Jill reviews Hear Us Out: Lesbian and Gay Stories of Struggle, Progress, and Hope, 1950 to the Present by Nancy Garden



Written by Nancy Garden of Annie on my Mind fame, Hear Us Out is essentially three quarters short story collection, one quarter history lesson. The stories are divided into decades of time, covering the 1950s through the 2000s. Each section begins with a brief essay about the events and atmosphere of the time in gay history, followed by two short stories full of characters and places that could fit into that time frame, although many of the stories could definitely cross into timeless places, as well. Before I even started this book, I thought the entire idea and organization of it was brilliant: covering a smorgasbord of real political issues made personal through Garden’s fictionalized worlds, this book is a little hard to classify. And typically, I adore books that are hard to classify. The library where I found it, interestingly, had it classified as non-fiction. But while it is in one way very much a history text, it’s also a clear work of literary fiction at the same time. The blurb on the jacket actually sums it up much better than I just did: “This unique approach gives not only the facts but the feelings, too.”

One thing that’s certain, though, is that it is geared towards youth, and the non-fiction historical essays are definitely written in a relatively simplified and straightforward manner, which is only negative if you’re overly opposed to reading books for youth as a whole. I happen to love non-fiction geared towards youth in particular because it can often simply be more enjoyable than the adult stuff, while still enlightening when done right, as Garden does. It’s clear and engaging, while avoiding being derisive. And one of my favorite parts was that in each historical essay, after the main events of the time were described, she made sure to focus on what that decade meant for youth in particular, or how youth helped to galvanize change for themselves and for the community, an aspect that’s often wanting in other historical queer texts.

As for the stories themselves, there are many tropes that we have seen before, to the point that they’re often looked on as conclusions we should be moving away from now: that being gay necessitates rejection, violence, running away, death. Yet in light of the point of this project, I think they make sense: that was how many people experienced gayness in the 50s, and many of these things do still even happen today, too, amidst all the progress. And importantly, one thing is true in all the stories, even the darker ones: even if the characters feel like giving up or face enormous odds, none of them deny who they are, or believe that they should.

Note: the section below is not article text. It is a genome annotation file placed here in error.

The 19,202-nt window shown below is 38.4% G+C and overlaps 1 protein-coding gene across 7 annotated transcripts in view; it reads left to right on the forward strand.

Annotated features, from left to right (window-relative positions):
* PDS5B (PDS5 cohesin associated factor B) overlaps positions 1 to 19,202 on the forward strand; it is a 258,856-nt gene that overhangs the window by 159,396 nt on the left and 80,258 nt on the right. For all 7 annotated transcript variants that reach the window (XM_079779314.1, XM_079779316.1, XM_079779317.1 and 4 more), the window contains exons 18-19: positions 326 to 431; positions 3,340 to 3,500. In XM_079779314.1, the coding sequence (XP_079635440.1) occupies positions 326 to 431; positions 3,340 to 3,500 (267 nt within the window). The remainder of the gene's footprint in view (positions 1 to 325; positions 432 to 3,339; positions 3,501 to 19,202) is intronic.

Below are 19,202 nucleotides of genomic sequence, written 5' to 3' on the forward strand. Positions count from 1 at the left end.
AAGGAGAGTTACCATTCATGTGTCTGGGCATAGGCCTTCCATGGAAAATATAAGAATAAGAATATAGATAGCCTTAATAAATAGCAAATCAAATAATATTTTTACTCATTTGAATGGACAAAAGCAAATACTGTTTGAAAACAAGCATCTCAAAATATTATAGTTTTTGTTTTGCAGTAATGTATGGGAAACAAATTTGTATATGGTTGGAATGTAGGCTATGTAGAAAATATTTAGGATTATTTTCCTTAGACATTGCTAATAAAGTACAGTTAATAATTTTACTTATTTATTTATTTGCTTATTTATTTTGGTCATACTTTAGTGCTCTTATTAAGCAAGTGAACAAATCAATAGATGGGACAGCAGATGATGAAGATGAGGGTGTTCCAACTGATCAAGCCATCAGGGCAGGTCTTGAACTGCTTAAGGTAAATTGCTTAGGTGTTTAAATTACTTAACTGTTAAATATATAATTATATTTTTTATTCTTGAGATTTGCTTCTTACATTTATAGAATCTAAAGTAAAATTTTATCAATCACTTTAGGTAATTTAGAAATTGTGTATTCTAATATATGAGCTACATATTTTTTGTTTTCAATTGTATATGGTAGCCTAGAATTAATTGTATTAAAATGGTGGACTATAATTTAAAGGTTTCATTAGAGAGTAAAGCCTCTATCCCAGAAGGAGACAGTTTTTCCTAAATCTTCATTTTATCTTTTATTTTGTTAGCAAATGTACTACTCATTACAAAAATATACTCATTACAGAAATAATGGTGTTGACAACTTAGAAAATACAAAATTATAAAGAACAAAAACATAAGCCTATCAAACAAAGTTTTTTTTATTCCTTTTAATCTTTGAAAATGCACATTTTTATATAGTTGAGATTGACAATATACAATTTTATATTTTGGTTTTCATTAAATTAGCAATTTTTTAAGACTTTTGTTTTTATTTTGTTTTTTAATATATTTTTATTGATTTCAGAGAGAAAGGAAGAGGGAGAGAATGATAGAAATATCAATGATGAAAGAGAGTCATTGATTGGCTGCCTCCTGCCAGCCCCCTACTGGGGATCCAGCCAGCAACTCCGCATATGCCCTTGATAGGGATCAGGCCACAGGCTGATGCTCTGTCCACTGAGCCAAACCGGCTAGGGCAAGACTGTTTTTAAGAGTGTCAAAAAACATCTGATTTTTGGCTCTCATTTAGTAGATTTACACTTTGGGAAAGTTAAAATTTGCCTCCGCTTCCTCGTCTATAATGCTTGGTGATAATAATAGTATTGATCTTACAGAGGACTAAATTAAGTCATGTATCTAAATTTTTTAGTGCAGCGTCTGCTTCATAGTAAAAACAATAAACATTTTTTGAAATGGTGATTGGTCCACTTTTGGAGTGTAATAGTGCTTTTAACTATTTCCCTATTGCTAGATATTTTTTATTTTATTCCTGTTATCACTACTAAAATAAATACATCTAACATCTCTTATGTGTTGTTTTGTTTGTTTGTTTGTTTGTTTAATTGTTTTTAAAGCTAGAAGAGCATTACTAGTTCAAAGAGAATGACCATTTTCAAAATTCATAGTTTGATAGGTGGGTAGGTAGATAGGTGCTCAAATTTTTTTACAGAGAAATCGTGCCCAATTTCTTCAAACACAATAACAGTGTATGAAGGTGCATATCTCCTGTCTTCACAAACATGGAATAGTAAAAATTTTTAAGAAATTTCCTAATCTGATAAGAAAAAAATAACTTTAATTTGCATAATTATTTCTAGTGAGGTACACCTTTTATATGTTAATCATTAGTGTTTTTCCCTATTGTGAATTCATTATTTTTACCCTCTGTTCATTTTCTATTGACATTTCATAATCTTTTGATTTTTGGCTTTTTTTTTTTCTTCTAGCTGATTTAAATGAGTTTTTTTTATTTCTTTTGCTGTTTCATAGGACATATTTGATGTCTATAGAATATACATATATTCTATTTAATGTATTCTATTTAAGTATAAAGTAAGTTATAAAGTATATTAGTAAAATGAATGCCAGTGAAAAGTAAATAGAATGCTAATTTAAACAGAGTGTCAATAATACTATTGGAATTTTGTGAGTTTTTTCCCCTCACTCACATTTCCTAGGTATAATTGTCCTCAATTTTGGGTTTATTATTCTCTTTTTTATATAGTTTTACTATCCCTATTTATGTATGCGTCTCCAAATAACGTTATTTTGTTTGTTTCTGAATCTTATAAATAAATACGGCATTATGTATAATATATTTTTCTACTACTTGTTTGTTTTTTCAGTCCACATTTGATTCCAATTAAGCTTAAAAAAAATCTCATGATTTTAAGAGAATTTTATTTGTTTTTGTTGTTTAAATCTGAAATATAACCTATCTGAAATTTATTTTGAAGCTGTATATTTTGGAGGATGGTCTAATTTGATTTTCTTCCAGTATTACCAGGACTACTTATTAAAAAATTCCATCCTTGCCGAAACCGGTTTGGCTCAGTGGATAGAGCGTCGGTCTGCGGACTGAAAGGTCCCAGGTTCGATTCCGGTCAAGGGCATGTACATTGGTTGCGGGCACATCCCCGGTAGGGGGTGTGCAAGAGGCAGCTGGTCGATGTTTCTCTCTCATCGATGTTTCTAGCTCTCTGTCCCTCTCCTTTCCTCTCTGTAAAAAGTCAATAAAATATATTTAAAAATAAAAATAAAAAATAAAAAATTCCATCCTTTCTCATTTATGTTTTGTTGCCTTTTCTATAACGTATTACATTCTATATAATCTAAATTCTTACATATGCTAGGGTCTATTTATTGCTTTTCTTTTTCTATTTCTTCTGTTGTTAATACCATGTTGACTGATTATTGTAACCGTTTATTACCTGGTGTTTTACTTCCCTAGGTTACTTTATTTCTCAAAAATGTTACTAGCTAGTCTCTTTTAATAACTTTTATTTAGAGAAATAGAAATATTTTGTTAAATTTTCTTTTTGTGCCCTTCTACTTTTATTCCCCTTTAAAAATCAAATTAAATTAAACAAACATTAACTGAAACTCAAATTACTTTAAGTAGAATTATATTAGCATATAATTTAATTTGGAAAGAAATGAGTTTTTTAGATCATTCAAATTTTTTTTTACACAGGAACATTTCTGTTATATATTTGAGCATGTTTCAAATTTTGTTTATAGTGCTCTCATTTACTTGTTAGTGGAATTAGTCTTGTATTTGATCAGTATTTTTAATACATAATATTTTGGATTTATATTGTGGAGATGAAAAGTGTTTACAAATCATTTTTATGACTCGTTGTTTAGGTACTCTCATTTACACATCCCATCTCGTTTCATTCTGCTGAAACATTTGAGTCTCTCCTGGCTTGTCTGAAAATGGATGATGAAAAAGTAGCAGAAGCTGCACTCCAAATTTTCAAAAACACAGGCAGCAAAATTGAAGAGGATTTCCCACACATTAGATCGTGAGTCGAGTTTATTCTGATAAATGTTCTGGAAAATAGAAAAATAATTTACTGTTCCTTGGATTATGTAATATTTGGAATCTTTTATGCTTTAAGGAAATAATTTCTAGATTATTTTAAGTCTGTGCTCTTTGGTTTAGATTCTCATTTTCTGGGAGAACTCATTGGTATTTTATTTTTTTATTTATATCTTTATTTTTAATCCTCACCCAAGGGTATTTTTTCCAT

Some of my favorite stories included both of the stories from the 60s: “Cold Comfort,” a classically Southern-feeling tale of two girls in a small town, and “Stonewall,” documenting when one man got to lose his virginity and witness the birth of a movement all in one night. I also found “My Father’s Buddha,” from the 80s, particularly moving, touching briefly on both the ghosts of Vietnam and the all-too-present horror of AIDS, and the search for solace in the pain of both. Another highlight as a whole was being that Garden was at the helm, the majority of the stories, other than these two I just mentioned, do in fact deal with lady love. And in my own experience with queer short story collections, the scale is normally tipped towards the dudes, so it was refreshing to experience the opposite.

While rejecting gender norms, particularly by women, was addressed in many of the stories, I did wish that there could have been at least one specifically trans story included (although she does include them in the essays), but I suppose one author and one book can’t be everything for everybody.

Short story collections can also often be a strange beast in terms of the ratio of wins to disappointments, but when they’re all from the same author, it feels consistent enough to be steadily satisfying, while the plots and writing styles still vary enough with each story to keep it interesting.

Overall, this entirely accessible volume reaches out to youth to not only bring comfort about a variety of situations readers might relate to in one story or the other, but to show the hope in how far we’ve come. The hiding and the rejection and the injustice in some of these stories are all very real parts of our history and parts we can’t forget, and parts that youth need to know about, as well. This book was published in 2007, and even reading through the introductory essay for the 2000s decade (the one essay that seemed a little overlong to me), it felt slightly surreal in terms of all the gains we’ve made just in the last five years since its publication. Accordingly, while that section by itself is easily outdated, a fact Garden acknowledges to be inevitable, the rest of the book could stand the test of time forever. While being up to date on queer books for youth is sort of my thing, I feel this one has flown under the radar a bit: I hadn’t really heard of it before I stumbled onto it in the library, and I wish that was a different story, and that it was widely available to youth (and just people) everywhere. (An updated, slightly more hip cover wouldn’t hurt, either.) Highly recommended.